The COVID-19 pandemic is having a tremendous impact on the world’s economy. Many businesses are struggling to stay afloat and doing whatever they can right now to rationalise costs and preserve any cash surpluses they have in order to bridge future cash flow needs. Around the world, governments are stepping in to try and limit the impact of the pandemic by providing financial support in numerous ways from direct cash payments through to the deferral of tax payments.
This article (Deferred tax provisions [ 123 kb ]) sets out four key areas of your tax provision that could be affected by the impacts of COVID-19. More specifically we focus on how government support in the form of tax incentives and tax relief might change previous assessments that were made applying IAS 12 ‘Income Taxes’ (IAS 12). A key point to be mindful of is that any one of the following may be applicable if interim financial statements under IAS 34 ‘Interim Financial Reporting’ (IAS 34) are being prepared.
Four key tax provision areas that could be affected by COVID-19:
- Recognition of deferred tax assets
- Deferred tax liabilities associated with investment in subsidiaries
- Expected manner of reversal
- Interim reporting – effective tax rate
Recognition of deferred tax assets
For an established business with a long history of profitability, deferred tax assets are often recognised without debate for deductible temporary differences that exist at each reporting date. For many entities, deferred tax assets can be recognised for non-capital losses, but only when supported by convincing evidence that future taxable profit exists. This requirement is set out more fully in IAS 12.35-36. Under this standard, when it is no longer probable that future taxable profit will be available, any previously recognised deferred tax assets recognised on that basis may need to be reversed.
Entities that have been considerably impacted by COVID-19 should reassess any deferred tax assets previously recognised. No matter whether it is interim or annual financial statements being prepared, one of the greatest challenges for reporting entities will be providing compelling evidence to support the profitability assumptions that have been made into the future. A key point to note is that while entities can carry net operating losses forward for long periods (depending on the jurisdiction), financial statement preparers may be challenged by regulators, auditors and others when developing projections of future profitability that exceed five years.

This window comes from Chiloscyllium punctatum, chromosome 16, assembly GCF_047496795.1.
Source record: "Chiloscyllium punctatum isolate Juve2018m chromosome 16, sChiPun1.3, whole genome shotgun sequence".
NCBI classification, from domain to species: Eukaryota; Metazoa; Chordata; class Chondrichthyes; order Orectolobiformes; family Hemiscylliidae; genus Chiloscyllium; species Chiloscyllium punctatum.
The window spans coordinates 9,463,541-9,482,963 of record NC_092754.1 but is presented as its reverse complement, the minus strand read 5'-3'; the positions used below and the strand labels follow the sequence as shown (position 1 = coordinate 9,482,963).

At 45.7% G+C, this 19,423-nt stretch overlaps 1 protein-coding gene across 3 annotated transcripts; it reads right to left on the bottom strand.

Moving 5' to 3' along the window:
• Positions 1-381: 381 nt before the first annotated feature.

In July 2019, the European Securities and Markets Authority (ESMA) clarified that DTAs should be recognised to the extent that it is ‘more likely than not’ that they will be realised, ie a greater than 50% probability of utilisation exists for those DTAs recognised – and provided specific guidance on what this means in practice. ESMA also clarified its definition of ‘convincing other evidence’ to support the expectation of future taxable profits. While ESMA is a European authority, the guidance issued may be helpful to users of IFRS in other jurisdictions.
Deferred tax liabilities associated with investment in subsidiaries
For many entities with foreign subsidiaries, accumulated foreign profit is usually re-invested in overseas operations or used to finance further global expansion. As a result of COVID-19, many entities are assessing whether these earnings should now be repatriated to the parent entity’s jurisdiction through dividends. Dividends received by the taxpayer may have to have a full dividend deduction attached to them provided they are paid out of active business earnings of the foreign subsidiary.
There are other instances when these dividends are subject to corporate level tax. IAS 12.39 does not require the recognition of deferred tax liabilities associated with these, ‘outside basis differences’, so long as management has control over the disbursement of funds, and it is probable that these funds will not be repaid within the foreseeable future. With the COVID-19 pandemic, preparers of financial statements should be modelling possible contingency plans that include needing to fund future deficits associated with any resulting economic downturn the entity might encounter.
Any company that has plans to incorporate cash repatriation to the entity’s jurisdiction might discover that a tax liability needs to be recognised. Management should, therefore, assess carefully whether or not a deferred tax liability associated with these, ‘outside basis differences’, has to be recognised in the entity’s financial statements if the cumulative conditions of IAS 12.39 are no longer expected to be met.